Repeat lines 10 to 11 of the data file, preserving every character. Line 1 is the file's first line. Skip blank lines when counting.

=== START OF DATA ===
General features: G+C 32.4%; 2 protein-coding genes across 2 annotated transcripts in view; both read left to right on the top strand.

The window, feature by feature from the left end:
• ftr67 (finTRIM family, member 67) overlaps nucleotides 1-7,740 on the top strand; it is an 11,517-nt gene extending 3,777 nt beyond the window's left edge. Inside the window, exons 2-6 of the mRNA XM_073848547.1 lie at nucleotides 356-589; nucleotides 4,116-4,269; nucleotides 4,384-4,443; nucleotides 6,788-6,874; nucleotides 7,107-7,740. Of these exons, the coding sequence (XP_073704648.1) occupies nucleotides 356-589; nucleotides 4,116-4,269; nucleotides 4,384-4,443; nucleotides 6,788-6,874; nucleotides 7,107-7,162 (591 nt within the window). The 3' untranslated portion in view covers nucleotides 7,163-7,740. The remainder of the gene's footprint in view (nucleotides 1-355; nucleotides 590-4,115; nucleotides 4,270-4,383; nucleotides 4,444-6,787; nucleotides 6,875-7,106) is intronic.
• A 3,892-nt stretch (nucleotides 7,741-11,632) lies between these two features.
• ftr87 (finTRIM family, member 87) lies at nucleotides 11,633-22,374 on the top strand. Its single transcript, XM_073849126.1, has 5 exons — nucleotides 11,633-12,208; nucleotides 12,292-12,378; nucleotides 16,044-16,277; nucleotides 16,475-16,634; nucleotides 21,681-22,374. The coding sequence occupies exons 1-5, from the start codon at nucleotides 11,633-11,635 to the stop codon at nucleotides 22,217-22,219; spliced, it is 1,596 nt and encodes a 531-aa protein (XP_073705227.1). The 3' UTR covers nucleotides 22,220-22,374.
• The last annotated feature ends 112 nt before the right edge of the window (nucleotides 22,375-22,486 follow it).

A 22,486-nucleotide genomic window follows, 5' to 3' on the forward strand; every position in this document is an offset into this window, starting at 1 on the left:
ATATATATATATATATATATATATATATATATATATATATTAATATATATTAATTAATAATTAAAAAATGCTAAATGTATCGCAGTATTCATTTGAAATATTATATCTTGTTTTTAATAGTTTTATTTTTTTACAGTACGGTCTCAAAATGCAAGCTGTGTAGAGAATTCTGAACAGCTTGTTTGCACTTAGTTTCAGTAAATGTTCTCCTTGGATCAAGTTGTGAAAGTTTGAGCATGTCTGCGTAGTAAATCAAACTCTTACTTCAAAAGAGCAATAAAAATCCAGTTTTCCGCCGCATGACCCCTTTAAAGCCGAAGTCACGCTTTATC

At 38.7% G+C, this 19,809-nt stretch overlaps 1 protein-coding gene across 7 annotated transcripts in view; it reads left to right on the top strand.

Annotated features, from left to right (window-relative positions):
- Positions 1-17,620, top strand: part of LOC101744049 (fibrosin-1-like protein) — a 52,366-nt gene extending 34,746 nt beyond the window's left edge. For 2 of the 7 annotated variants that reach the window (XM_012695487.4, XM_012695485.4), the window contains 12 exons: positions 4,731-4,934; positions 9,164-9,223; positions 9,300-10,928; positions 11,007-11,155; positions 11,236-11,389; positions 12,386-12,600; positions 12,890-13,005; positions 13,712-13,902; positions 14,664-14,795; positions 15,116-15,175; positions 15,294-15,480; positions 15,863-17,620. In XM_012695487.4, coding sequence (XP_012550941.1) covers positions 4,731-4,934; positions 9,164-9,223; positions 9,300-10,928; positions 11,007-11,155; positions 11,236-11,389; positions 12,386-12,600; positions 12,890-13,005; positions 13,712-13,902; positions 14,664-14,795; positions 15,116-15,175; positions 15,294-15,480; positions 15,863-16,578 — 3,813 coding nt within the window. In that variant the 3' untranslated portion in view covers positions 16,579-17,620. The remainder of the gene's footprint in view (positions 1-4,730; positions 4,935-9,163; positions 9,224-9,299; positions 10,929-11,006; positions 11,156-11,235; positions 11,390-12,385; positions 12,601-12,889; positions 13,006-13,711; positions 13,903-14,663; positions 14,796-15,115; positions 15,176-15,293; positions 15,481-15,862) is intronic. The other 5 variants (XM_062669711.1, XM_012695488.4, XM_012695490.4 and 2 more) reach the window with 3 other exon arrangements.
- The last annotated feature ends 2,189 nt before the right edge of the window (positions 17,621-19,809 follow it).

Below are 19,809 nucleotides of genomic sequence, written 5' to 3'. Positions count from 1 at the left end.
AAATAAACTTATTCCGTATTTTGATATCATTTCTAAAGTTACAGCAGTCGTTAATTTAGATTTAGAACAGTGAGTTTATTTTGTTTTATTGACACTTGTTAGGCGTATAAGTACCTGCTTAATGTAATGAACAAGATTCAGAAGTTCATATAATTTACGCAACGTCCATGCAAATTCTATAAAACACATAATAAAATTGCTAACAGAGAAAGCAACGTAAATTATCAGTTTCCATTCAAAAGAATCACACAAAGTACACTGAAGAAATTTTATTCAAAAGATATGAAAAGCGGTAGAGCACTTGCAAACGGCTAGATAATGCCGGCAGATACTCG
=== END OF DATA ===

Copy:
Annotated features, from left to right (window-relative positions):
- Positions 1-17,620, top strand: part of LOC101744049 (fibrosin-1-like protein) — a 52,366-nt gene extending 34,746 nt beyond the window's left edge. For 2 of the 7 annotated variants that reach the window (XM_012695487.4, XM_012695485.4), the window contains 12 exons: positions 4,731-4,934; positions 9,164-9,223; positions 9,300-10,928; positions 11,007-11,155; positions 11,236-11,389; positions 12,386-12,600; positions 12,890-13,005; positions 13,712-13,902; positions 14,664-14,795; positions 15,116-15,175; positions 15,294-15,480; positions 15,863-17,620. In XM_012695487.4, coding sequence (XP_012550941.1) covers positions 4,731-4,934; positions 9,164-9,223; positions 9,300-10,928; positions 11,007-11,155; positions 11,236-11,389; positions 12,386-12,600; positions 12,890-13,005; positions 13,712-13,902; positions 14,664-14,795; positions 15,116-15,175; positions 15,294-15,480; positions 15,863-16,578 — 3,813 coding nt within the window. In that variant the 3' untranslated portion in view covers positions 16,579-17,620. The remainder of the gene's footprint in view (positions 1-4,730; positions 4,935-9,163; positions 9,224-9,299; positions 10,929-11,006; positions 11,156-11,235; positions 11,390-12,385; positions 12,601-12,889; positions 13,006-13,711; positions 13,903-14,663; positions 14,796-15,115; positions 15,176-15,293; positions 15,481-15,862) is intronic. The other 5 variants (XM_062669711.1, XM_012695488.4, XM_012695490.4 and 2 more) reach the window with 3 other exon arrangements.